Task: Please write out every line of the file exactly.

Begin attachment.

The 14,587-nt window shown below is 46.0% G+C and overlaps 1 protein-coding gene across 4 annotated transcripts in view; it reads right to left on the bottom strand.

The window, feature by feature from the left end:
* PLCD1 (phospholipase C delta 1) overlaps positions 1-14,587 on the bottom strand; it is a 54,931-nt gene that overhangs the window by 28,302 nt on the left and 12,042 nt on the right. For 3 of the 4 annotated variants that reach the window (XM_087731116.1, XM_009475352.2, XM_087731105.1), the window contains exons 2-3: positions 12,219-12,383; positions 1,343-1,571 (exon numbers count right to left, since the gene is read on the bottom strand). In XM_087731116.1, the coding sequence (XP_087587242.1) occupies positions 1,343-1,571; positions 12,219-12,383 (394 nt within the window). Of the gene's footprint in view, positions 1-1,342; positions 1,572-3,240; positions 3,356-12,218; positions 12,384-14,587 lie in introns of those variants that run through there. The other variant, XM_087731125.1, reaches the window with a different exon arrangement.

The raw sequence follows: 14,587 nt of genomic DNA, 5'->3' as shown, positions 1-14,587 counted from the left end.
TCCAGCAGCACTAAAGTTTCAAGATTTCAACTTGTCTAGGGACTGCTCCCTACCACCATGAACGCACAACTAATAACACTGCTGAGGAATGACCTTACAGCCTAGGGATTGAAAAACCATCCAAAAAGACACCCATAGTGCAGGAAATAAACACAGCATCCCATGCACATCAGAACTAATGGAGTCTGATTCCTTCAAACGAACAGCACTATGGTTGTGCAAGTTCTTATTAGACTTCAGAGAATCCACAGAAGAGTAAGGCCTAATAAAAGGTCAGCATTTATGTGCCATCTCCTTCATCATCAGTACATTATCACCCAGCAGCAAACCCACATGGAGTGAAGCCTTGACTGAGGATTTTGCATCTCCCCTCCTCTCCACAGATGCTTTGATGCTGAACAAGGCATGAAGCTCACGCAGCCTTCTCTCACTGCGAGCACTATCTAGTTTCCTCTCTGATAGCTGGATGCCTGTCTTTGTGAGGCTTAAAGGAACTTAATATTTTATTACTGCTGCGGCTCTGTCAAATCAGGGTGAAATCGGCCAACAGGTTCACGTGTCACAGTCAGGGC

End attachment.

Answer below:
The 14,587-nt window shown below is 46.0% G+C and overlaps 1 protein-coding gene across 4 annotated transcripts in view; it reads right to left on the bottom strand.

The window, feature by feature from the left end:
* PLCD1 (phospholipase C delta 1) overlaps positions 1-14,587 on the bottom strand; it is a 54,931-nt gene that overhangs the window by 28,302 nt on the left and 12,042 nt on the right. For 3 of the 4 annotated variants that reach the window (XM_087731116.1, XM_009475352.2, XM_087731105.1), the window contains exons 2-3: positions 12,219-12,383; positions 1,343-1,571 (exon numbers count right to left, since the gene is read on the bottom strand). In XM_087731116.1, the coding sequence (XP_087587242.1) occupies positions 1,343-1,571; positions 12,219-12,383 (394 nt within the window). Of the gene's footprint in view, positions 1-1,342; positions 1,572-3,240; positions 3,356-12,218; positions 12,384-14,587 lie in introns of those variants that run through there. The other variant, XM_087731125.1, reaches the window with a different exon arrangement.

The raw sequence follows: 14,587 nt of genomic DNA, 5'->3' as shown, positions 1-14,587 counted from the left end.
TCCAGCAGCACTAAAGTTTCAAGATTTCAACTTGTCTAGGGACTGCTCCCTACCACCATGAACGCACAACTAATAACACTGCTGAGGAATGACCTTACAGCCTAGGGATTGAAAAACCATCCAAAAAGACACCCATAGTGCAGGAAATAAACACAGCATCCCATGCACATCAGAACTAATGGAGTCTGATTCCTTCAAACGAACAGCACTATGGTTGTGCAAGTTCTTATTAGACTTCAGAGAATCCACAGAAGAGTAAGGCCTAATAAAAGGTCAGCATTTATGTGCCATCTCCTTCATCATCAGTACATTATCACCCAGCAGCAAACCCACATGGAGTGAAGCCTTGACTGAGGATTTTGCATCTCCCCTCCTCTCCACAGATGCTTTGATGCTGAACAAGGCATGAAGCTCACGCAGCCTTCTCTCACTGCGAGCACTATCTAGTTTCCTCTCTGATAGCTGGATGCCTGTCTTTGTGAGGCTTAAAGGAACTTAATATTTTATTACTGCTGCGGCTCTGTCAAATCAGGGTGAAATCGGCCAACAGGTTCACGTGTCACAGTCAGGGC